An economic Analyst at TB2F Bank is trying to predict the central bank's next course of action regarding interest rates, which are now 3.5%. He believes that the Taylor rule will help him to do this. He has the following data: Neutral Rate = 4% Target inflation = 2% Current Inflation = 0.5% Long term expected GDP trend = 3% Expected 1yr GDP growth = 3.2% Question: What actions should Analyst expect from the central bank and what is driving that decision?
Taylor Rule: Target Rate = Neutral Rate + .5( Expected rate - GDP Trend) + .5(expected inflation - target) Target Rate = 4% + .5( 3.2% - 3%) + .5( 0.5% - 2%) Target Rate = 4% + 0.1% - 0.75% Target Rate = 3.35% The Analyst should expect the central bank to reduce rates from 3.5% to 3.35%. Even though GDP growth is strong relative to long term expectations, which would suggest a slight rate reduction, inflation is much lower than target. The Analyst should expect the Fed to reduce rates to drive inflation.
A stocks is currently priced at $14. It paid a $1 dividend last year and you expect this to grow at 5% annually. Your required rate of return is 15% and you are confident that you can sell the stock for $15 2 years from now. Calculate the value of this stock and explain whether or not you would invest.
Step 1 - Value the stock This requires the dividend discount model. Be careful, there is tiny trick here. PV of D1: D1/(1+r)^t = $1.05/(1.15)^1 = $0.91 ( A common mistake would be to use $1 as D1. However the questions states that $1 was last year's dividend. D1 represents next year's dividend, which we expect to grow by 5% vs last year) PV of D2: ($1.05*1.05)/(1.15)^2 = $0.83 PV of expected sales price: $15/(1.15)^2 = $11.34 Fair value of stock = $0.92 + $0.8 + $11.34 = $13.08 Step 2 - Make Investment Decision We have determined that the fair value of the stock is $13.06. However, the stock is now trading at $14. Based on our valuation, the stock is currently overpriced. We will not invest in the stock at this price. This is because we would not earn our required rate of return based on our dividend and future sale price assumptions.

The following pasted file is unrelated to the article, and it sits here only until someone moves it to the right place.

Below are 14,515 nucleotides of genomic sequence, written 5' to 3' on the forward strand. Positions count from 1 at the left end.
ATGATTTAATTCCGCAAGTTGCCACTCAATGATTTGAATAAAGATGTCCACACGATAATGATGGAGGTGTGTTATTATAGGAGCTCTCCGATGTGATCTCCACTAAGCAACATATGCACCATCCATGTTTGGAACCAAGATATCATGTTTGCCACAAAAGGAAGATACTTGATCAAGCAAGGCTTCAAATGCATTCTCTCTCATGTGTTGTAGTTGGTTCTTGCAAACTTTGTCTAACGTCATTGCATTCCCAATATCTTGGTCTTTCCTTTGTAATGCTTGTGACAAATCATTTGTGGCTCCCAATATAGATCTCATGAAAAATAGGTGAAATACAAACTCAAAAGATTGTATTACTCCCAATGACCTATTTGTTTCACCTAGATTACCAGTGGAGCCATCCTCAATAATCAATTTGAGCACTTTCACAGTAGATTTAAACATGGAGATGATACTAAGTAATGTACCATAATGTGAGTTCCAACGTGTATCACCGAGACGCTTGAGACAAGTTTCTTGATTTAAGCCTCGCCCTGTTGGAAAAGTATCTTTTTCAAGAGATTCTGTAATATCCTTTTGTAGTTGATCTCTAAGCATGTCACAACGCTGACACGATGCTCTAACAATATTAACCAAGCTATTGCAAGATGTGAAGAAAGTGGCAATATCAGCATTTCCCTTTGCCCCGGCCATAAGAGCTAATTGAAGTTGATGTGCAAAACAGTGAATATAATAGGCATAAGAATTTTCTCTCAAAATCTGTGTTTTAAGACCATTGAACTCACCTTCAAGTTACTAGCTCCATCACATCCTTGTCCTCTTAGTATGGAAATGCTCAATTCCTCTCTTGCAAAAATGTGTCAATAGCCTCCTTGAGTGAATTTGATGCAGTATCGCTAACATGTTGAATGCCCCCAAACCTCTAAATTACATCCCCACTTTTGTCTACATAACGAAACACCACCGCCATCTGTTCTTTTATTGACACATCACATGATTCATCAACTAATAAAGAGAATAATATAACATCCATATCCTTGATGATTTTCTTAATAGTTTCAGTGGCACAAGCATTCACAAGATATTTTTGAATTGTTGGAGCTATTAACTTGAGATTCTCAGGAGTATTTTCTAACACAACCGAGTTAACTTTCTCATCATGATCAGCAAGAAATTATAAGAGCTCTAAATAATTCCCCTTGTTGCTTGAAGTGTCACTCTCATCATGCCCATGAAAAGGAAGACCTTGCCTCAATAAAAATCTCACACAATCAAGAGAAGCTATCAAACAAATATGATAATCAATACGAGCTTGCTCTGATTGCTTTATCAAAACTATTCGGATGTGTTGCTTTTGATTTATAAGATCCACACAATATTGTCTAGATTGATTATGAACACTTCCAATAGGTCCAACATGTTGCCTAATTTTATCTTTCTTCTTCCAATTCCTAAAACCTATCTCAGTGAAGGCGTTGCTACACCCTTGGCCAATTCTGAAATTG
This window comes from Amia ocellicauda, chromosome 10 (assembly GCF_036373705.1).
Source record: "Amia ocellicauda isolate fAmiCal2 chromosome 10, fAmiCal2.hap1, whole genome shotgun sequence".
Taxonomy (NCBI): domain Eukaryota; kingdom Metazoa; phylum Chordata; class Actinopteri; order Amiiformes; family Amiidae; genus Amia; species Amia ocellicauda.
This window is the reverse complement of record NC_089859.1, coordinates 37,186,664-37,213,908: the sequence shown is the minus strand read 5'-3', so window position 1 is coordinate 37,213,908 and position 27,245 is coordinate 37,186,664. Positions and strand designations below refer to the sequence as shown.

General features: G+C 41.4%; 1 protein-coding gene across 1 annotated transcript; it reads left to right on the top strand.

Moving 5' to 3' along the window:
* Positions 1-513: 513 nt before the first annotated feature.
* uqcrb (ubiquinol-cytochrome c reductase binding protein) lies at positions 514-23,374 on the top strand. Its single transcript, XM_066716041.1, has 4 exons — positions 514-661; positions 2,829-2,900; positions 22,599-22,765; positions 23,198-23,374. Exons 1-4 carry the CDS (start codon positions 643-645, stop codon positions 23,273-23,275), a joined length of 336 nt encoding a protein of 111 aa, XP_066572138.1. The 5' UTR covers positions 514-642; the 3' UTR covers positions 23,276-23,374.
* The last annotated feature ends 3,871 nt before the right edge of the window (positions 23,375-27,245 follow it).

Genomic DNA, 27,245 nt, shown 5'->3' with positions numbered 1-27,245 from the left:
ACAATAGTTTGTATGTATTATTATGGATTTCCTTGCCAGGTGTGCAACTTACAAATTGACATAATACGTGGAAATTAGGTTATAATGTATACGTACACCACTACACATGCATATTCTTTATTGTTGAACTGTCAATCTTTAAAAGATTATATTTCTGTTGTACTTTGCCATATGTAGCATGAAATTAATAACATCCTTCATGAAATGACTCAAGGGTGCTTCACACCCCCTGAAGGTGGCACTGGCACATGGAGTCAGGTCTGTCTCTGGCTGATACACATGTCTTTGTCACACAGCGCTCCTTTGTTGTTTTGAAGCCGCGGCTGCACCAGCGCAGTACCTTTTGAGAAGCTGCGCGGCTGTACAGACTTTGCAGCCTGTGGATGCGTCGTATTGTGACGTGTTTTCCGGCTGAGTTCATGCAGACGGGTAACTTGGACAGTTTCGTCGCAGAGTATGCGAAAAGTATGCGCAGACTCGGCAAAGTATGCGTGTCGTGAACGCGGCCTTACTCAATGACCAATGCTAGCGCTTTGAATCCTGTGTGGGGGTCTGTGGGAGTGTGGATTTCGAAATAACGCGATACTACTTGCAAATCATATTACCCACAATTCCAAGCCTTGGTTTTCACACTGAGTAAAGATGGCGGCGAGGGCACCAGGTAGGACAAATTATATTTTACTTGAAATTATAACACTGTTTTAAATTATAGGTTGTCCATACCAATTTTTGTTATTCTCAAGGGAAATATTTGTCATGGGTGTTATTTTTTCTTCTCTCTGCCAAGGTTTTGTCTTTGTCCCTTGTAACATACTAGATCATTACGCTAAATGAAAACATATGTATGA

Jeff starts a widget business by purchasing a widget machine with $5,000 of his own money. He depreciates it at 10% per year using the straight line method Each widget uses $1 worth of raw materials and he sells each for $1.50. After a year he has sold 10,000 widgets. Anne has an older, competing widget business, and sells 60,000 widgets annually, generating $72,000 in revenue and has a 20% gross margin. Questions: 1) How much depreciation should be charged and describe the impact on he Profit and Loss, and Balance Sheet 2) What can you infer about the differences between Jeff and Anne's business. Comment on profitability and competitive position.
Question 1: Depreciation expense = 10% of $5,000 = $500 $500 shows up as a expense on the P&L, reducing net income. The value of the widget machine on the asset side of the balance sheet is also reduced by $500. The shareholders equity side of the balance sheet is also $500 lower than it otherwise would have been as a result of reduced retained earnings, ensuring the balance sheet is still balanced. Question 2: Anne has a larger more mature business generating $72k in revenue while Jeff has generated $15k of revenue in his first year. However, Jeff's business has a gross margin of (1.50-1.00)/1.5 = 33% while Anne generates 20% of gross margin. This is explained by the fact that Anne sells widgets for $1.20 each vs Jeff's $1.50, and it cost her only slightly less to produce them, $0.96 vs Jeff's $1.00. Without more information we cannot comment on why this is the case. Anne does make widgets with slightly less expensive materials, however, unless customers perceive significant differences in quality between Jeff and Anne's widgets, it is difficult to imagine Jeff being able to continue to command such a high price for his widgets. On the other hand, Anne may have the opportunity to increase the price of her widgets and increase the profitability of her business, while still being the lower cost producer with the cheaper product.